LLC is a separate legal entity. Thus, the main advantage of an LLC is your personal assets are protected. Creditors cannot claim assets that are not owned by the company. Also, you as a partner or owner cannot be sued because of the actions of your employees or your partners. However, you may still be sued due to your negligence (Tip: Get business insurance!).

LLC taxation is similar to a sole proprietorship. It is a pass-through entity. Owners/members report profits and losses reported on the individual tax returns. Ultimately, the LLC is a simple organization meaning that you do not need a board of directors or other administrative requirements. Some examples include a business consultant, architect, small manufacturing company, real estate agent, or a marketing agency.

Professional LLC
The Professional Limited Liability Company (PLLC) or restricted professional company is a special form for professional services including law, medicine, public accounting, chiropractic, dentistry. To form a PLLC, you simply need to follow the steps of LLC formation.


A corporation is the most complex business structure. Corporations have shareholders (individuals or other companies). Shareholders have limited liability for debts. Corporations are considered separate legal entities. Corporations are reputable entities for investors and creditors.

C Corp
The main advantage of a C Corp is that these types of entities can have unlimited shareholders (including non-U.S. owners).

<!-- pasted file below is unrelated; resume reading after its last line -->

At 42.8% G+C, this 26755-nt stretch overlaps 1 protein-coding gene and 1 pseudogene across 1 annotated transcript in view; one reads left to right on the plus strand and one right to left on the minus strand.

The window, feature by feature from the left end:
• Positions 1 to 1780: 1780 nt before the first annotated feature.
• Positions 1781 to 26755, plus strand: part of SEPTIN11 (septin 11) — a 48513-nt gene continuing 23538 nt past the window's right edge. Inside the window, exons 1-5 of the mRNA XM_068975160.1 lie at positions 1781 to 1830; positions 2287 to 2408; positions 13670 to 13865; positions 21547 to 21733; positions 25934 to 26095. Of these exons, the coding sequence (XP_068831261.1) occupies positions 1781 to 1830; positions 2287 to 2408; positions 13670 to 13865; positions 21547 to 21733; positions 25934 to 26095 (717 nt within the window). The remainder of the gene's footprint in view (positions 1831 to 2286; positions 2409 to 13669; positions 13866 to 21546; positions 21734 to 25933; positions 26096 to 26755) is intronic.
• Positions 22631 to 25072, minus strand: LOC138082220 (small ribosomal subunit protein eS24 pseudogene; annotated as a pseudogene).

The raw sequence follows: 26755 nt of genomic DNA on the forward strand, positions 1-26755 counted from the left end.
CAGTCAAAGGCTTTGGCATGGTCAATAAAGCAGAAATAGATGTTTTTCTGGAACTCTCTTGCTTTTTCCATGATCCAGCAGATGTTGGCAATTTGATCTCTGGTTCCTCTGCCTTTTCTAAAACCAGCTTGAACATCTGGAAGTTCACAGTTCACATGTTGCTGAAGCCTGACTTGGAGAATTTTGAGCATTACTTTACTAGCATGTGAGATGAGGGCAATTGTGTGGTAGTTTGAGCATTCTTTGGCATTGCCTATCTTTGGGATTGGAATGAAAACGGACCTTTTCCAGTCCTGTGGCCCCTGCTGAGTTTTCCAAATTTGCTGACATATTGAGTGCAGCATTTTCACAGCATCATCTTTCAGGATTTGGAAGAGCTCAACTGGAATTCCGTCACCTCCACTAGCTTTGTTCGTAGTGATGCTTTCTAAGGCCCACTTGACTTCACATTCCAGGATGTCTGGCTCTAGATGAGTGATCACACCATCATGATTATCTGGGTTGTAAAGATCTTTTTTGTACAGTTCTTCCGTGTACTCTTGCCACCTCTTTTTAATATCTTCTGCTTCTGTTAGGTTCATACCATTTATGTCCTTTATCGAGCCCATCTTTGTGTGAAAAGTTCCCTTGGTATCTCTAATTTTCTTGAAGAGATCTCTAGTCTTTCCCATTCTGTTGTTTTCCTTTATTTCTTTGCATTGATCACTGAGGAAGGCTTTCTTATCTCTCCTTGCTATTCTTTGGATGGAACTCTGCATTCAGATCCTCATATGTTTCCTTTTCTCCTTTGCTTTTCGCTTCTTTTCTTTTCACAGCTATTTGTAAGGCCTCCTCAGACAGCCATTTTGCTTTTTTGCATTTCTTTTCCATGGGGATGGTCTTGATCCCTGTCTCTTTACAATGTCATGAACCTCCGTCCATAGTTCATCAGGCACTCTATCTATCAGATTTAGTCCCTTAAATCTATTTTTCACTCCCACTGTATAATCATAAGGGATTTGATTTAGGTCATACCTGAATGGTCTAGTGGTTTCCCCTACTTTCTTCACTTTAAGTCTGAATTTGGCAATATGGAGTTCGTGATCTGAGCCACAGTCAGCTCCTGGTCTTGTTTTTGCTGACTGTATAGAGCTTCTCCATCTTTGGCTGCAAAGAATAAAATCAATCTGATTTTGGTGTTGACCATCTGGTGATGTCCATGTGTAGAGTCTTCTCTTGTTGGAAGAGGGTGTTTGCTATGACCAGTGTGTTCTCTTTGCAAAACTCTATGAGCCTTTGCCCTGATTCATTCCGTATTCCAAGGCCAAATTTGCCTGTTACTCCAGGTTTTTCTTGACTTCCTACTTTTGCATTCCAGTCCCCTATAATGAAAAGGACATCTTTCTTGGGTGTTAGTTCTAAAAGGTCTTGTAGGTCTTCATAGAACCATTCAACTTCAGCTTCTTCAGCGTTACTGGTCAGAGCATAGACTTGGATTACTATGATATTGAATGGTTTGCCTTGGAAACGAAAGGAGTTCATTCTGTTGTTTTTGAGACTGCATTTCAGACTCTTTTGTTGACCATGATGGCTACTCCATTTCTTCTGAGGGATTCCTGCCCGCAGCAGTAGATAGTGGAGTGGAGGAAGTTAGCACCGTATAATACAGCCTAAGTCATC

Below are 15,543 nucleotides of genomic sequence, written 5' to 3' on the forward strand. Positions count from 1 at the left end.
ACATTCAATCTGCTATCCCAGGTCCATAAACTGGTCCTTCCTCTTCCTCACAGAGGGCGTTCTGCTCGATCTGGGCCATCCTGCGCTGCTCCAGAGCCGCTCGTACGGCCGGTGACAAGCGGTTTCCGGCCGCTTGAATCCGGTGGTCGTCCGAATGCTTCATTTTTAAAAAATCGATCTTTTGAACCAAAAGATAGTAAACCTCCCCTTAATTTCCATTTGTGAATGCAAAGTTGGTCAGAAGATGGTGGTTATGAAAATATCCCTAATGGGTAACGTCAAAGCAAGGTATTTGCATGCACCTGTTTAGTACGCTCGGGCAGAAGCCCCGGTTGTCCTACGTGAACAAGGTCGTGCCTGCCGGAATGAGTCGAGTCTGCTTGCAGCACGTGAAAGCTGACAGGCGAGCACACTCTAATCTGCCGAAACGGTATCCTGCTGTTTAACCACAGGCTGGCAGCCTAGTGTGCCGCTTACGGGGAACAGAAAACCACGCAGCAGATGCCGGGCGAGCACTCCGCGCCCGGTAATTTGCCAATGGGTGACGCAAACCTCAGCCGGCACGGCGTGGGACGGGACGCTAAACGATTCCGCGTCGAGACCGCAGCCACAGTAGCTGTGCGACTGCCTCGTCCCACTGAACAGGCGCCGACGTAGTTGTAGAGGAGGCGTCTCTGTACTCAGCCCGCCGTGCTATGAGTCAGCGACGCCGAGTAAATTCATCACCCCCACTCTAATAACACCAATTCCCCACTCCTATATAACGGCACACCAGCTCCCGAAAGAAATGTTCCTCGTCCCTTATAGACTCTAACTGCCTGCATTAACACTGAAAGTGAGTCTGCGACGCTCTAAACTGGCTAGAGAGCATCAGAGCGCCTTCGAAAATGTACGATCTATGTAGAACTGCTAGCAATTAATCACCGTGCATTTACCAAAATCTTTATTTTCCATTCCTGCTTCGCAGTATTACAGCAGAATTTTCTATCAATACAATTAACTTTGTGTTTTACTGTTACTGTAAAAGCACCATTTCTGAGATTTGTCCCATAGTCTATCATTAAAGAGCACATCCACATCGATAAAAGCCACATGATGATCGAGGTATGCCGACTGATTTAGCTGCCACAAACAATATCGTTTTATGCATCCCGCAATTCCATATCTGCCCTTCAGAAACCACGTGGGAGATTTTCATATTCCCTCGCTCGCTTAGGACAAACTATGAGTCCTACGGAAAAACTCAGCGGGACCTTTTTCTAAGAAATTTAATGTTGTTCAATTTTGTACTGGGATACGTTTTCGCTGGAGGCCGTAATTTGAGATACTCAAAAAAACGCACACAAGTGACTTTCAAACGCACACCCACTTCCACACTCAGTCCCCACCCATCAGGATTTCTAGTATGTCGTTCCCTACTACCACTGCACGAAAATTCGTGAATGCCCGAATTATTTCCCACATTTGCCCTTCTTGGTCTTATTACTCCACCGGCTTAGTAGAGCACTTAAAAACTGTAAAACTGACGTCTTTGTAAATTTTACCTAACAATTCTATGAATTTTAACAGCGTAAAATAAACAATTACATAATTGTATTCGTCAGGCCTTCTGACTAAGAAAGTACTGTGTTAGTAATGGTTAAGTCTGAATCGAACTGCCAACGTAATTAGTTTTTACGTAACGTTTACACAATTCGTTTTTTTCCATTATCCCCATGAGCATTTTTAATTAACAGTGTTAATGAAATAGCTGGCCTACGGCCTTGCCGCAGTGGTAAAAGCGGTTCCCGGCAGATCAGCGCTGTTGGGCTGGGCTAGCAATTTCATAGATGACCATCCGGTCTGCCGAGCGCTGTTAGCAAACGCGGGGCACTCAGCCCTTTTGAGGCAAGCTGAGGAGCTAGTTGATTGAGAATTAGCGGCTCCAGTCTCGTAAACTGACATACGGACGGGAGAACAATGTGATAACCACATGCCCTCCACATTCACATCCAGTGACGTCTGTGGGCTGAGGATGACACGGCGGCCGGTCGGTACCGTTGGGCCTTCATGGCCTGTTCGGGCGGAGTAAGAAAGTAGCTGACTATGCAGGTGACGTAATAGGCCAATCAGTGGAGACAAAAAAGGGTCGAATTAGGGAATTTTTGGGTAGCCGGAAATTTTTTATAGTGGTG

C Corps are double-taxed meaning that these entities are both taxed at the company level and individual level. In other words, C Corp file taxes on its profits, and after that shareholders pay taxes on their shares. That said C Corps are eligible for deductions and expenses (e.g. medical reimbursement, fringe benefits).

S Corp
S Corp cannot have more than 100 shareholders but it offers tax advantages as these entities are pass-through entities like sole proprietorships and LLCs.

Is it for you?
If your business is in a high growth industry or needs significant startup costs/investment then a corporation is the right choice for your business. Most investors would like to invest in corporations as these entities are considered as proven entities and legally, it is easier to invest in corporations for the investors. Also, if you are considering going to the public in the long-term then you should consider forming a corporation.

Next Steps on Starting Your Busienss

After you decide the best structure for your business, go to the IRS website, get your EIN, and then register with the Pennsylvania Department of State (unless you are starting a sole proprietorship).

We are here to help!
If you still find yourself confused or need help with the next steps, here at the SBDC, our consultants can assist you. Apply for consulting and start working with one of our business consultants. We are here to help you start, grow, and prosper!

Comments (0)